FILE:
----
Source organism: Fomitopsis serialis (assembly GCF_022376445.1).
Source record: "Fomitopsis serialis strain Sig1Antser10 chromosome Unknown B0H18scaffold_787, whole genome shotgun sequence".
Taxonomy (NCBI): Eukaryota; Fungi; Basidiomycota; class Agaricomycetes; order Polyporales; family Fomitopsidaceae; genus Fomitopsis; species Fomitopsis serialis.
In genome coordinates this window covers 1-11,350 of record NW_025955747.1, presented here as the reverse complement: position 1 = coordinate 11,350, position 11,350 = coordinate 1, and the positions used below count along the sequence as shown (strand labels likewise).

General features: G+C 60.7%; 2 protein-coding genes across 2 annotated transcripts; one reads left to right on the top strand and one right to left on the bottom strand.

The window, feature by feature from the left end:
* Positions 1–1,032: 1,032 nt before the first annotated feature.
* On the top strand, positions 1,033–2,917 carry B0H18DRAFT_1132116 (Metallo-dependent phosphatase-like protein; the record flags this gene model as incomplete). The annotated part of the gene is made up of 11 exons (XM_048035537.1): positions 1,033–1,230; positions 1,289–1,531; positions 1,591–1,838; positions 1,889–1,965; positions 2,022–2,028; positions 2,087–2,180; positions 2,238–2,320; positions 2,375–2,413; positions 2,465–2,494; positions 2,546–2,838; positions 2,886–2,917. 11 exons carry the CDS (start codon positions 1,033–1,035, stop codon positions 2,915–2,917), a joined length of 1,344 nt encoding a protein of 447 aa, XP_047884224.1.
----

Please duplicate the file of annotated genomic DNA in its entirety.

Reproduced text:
Source organism: Fomitopsis serialis (assembly GCF_022376445.1).
Source record: "Fomitopsis serialis strain Sig1Antser10 chromosome Unknown B0H18scaffold_787, whole genome shotgun sequence".
Taxonomy (NCBI): Eukaryota; Fungi; Basidiomycota; class Agaricomycetes; order Polyporales; family Fomitopsidaceae; genus Fomitopsis; species Fomitopsis serialis.
In genome coordinates this window covers 1-11,350 of record NW_025955747.1, presented here as the reverse complement: position 1 = coordinate 11,350, position 11,350 = coordinate 1, and the positions used below count along the sequence as shown (strand labels likewise).

General features: G+C 60.7%; 2 protein-coding genes across 2 annotated transcripts; one reads left to right on the top strand and one right to left on the bottom strand.

The window, feature by feature from the left end:
* Positions 1–1,032: 1,032 nt before the first annotated feature.
* On the top strand, positions 1,033–2,917 carry B0H18DRAFT_1132116 (Metallo-dependent phosphatase-like protein; the record flags this gene model as incomplete). The annotated part of the gene is made up of 11 exons (XM_048035537.1): positions 1,033–1,230; positions 1,289–1,531; positions 1,591–1,838; positions 1,889–1,965; positions 2,022–2,028; positions 2,087–2,180; positions 2,238–2,320; positions 2,375–2,413; positions 2,465–2,494; positions 2,546–2,838; positions 2,886–2,917. 11 exons carry the CDS (start codon positions 1,033–1,035, stop codon positions 2,915–2,917), a joined length of 1,344 nt encoding a protein of 447 aa, XP_047884224.1.